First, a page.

State v. Krause

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Justia Opinion Summary

In this condemnation case, the Supreme Court affirmed the decision of the court of appeals reversing the district court’s award of $168,009 in attorney fees to the landowner under the condemnation fee-shifting statute, Minn. stat. 117.031(a), holding that the district court misinterpreted and misapplied the Court’s lodestar precedent.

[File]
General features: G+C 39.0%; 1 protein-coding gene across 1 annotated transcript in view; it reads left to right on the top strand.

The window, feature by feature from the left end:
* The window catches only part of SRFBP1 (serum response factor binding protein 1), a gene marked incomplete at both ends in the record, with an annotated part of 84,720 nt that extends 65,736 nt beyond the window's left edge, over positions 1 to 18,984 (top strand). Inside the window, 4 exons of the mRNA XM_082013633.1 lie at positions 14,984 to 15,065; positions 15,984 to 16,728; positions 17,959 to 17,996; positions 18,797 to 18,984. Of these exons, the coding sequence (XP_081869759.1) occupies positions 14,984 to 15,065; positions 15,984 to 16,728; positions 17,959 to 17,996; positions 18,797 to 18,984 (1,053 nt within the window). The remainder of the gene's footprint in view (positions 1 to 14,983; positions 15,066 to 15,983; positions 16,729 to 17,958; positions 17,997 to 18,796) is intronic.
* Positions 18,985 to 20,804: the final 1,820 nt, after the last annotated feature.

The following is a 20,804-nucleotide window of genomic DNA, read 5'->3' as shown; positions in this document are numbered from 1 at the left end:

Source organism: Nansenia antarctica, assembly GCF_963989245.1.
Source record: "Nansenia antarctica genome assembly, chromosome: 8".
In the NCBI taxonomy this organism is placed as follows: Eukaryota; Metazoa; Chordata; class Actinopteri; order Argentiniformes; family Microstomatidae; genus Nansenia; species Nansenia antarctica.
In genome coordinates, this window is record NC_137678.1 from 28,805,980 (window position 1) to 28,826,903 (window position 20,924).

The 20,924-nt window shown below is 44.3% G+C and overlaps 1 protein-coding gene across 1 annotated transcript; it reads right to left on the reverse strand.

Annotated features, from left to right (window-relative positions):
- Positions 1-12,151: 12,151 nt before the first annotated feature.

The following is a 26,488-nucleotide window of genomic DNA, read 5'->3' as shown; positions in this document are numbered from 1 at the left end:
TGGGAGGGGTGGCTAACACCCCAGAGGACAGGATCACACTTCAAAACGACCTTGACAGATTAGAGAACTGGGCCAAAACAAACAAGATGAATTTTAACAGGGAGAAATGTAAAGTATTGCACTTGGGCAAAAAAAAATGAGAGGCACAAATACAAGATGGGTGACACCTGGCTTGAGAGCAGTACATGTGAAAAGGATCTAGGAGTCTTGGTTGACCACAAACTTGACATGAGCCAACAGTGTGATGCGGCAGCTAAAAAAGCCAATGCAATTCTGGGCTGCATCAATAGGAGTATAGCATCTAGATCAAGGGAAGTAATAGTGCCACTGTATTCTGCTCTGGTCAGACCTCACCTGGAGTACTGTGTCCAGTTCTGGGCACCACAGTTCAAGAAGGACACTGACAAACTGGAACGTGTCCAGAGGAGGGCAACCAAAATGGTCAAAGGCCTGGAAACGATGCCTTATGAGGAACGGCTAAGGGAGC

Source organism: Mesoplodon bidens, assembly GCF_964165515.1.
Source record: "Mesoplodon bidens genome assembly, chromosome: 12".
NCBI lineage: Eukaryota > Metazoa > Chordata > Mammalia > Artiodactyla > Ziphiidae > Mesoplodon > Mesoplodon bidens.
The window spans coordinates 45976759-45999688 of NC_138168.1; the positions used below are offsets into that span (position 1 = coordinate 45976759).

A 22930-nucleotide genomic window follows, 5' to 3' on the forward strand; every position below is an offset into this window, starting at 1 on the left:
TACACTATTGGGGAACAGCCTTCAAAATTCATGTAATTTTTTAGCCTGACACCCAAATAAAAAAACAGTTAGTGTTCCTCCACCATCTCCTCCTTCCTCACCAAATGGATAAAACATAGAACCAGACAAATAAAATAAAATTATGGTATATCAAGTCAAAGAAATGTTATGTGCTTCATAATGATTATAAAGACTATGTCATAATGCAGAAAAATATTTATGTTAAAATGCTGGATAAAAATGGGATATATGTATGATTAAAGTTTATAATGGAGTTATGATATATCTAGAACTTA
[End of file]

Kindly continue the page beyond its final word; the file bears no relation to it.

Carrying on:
Using the lodestar method, the district court awarded the landowner the amount that he requested. The court of appeals reversed the award because the district court failed to begin its calculation with the presumptive lodestar amount of $34,133 and because the district court did not sufficiently explain why enhancing the presumptive lodestar amount by more than $130,000 would represent a reasonable fee. The Supreme Court affirmed, holding (1) under current Supreme Court law, an enhancement based on a contingent fee agreement is improper; and (2) the district court incorrectly applied the law and did not make adequate factual findings to support its enhanced attorney-fee award.